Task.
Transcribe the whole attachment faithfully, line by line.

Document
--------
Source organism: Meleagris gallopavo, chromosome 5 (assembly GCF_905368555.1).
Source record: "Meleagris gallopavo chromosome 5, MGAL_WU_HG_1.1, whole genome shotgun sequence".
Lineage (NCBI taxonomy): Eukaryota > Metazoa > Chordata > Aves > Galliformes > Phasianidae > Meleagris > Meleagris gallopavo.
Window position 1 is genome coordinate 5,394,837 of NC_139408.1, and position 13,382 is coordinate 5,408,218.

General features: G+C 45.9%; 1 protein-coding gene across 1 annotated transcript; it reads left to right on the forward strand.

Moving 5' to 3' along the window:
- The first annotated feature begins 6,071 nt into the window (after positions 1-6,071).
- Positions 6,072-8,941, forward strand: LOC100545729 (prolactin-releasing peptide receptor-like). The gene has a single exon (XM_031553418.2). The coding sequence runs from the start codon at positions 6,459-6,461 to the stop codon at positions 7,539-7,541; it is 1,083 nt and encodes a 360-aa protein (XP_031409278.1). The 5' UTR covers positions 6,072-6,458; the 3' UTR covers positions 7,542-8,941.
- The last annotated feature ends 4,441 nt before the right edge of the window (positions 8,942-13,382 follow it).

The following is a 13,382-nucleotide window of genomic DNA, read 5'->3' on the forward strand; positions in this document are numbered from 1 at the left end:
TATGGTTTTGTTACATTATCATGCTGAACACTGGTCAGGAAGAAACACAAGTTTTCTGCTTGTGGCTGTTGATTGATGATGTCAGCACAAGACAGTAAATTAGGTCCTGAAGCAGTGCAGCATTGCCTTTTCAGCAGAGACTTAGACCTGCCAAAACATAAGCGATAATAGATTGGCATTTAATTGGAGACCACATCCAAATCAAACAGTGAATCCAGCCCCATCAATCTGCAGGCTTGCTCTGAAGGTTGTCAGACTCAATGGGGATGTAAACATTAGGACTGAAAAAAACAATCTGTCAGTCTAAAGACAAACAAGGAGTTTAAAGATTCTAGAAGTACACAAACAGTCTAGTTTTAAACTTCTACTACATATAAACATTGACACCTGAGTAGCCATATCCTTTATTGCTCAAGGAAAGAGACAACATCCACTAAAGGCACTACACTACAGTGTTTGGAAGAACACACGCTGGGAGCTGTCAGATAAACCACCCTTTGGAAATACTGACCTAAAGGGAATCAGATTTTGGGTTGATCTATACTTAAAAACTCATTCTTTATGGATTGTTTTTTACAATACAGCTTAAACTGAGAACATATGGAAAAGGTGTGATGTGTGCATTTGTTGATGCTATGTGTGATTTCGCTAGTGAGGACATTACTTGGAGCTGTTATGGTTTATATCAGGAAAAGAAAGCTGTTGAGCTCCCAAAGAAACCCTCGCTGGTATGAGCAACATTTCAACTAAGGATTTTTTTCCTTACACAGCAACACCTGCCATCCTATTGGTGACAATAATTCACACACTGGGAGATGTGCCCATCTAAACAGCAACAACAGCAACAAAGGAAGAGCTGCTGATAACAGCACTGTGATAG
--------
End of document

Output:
Source organism: Meleagris gallopavo, chromosome 5 (assembly GCF_905368555.1).
Source record: "Meleagris gallopavo chromosome 5, MGAL_WU_HG_1.1, whole genome shotgun sequence".
Lineage (NCBI taxonomy): Eukaryota > Metazoa > Chordata > Aves > Galliformes > Phasianidae > Meleagris > Meleagris gallopavo.
Window position 1 is genome coordinate 5,394,837 of NC_139408.1, and position 13,382 is coordinate 5,408,218.

General features: G+C 45.9%; 1 protein-coding gene across 1 annotated transcript; it reads left to right on the forward strand.

Moving 5' to 3' along the window:
- The first annotated feature begins 6,071 nt into the window (after positions 1-6,071).
- Positions 6,072-8,941, forward strand: LOC100545729 (prolactin-releasing peptide receptor-like). The gene has a single exon (XM_031553418.2). The coding sequence runs from the start codon at positions 6,459-6,461 to the stop codon at positions 7,539-7,541; it is 1,083 nt and encodes a 360-aa protein (XP_031409278.1). The 5' UTR covers positions 6,072-6,458; the 3' UTR covers positions 7,542-8,941.
- The last annotated feature ends 4,441 nt before the right edge of the window (positions 8,942-13,382 follow it).

The following is a 13,382-nucleotide window of genomic DNA, read 5'->3' on the forward strand; positions in this document are numbered from 1 at the left end:
TATGGTTTTGTTACATTATCATGCTGAACACTGGTCAGGAAGAAACACAAGTTTTCTGCTTGTGGCTGTTGATTGATGATGTCAGCACAAGACAGTAAATTAGGTCCTGAAGCAGTGCAGCATTGCCTTTTCAGCAGAGACTTAGACCTGCCAAAACATAAGCGATAATAGATTGGCATTTAATTGGAGACCACATCCAAATCAAACAGTGAATCCAGCCCCATCAATCTGCAGGCTTGCTCTGAAGGTTGTCAGACTCAATGGGGATGTAAACATTAGGACTGAAAAAAACAATCTGTCAGTCTAAAGACAAACAAGGAGTTTAAAGATTCTAGAAGTACACAAACAGTCTAGTTTTAAACTTCTACTACATATAAACATTGACACCTGAGTAGCCATATCCTTTATTGCTCAAGGAAAGAGACAACATCCACTAAAGGCACTACACTACAGTGTTTGGAAGAACACACGCTGGGAGCTGTCAGATAAACCACCCTTTGGAAATACTGACCTAAAGGGAATCAGATTTTGGGTTGATCTATACTTAAAAACTCATTCTTTATGGATTGTTTTTTACAATACAGCTTAAACTGAGAACATATGGAAAAGGTGTGATGTGTGCATTTGTTGATGCTATGTGTGATTTCGCTAGTGAGGACATTACTTGGAGCTGTTATGGTTTATATCAGGAAAAGAAAGCTGTTGAGCTCCCAAAGAAACCCTCGCTGGTATGAGCAACATTTCAACTAAGGATTTTTTTCCTTACACAGCAACACCTGCCATCCTATTGGTGACAATAATTCACACACTGGGAGATGTGCCCATCTAAACAGCAACAACAGCAACAAAGGAAGAGCTGCTGATAACAGCACTGTGATAG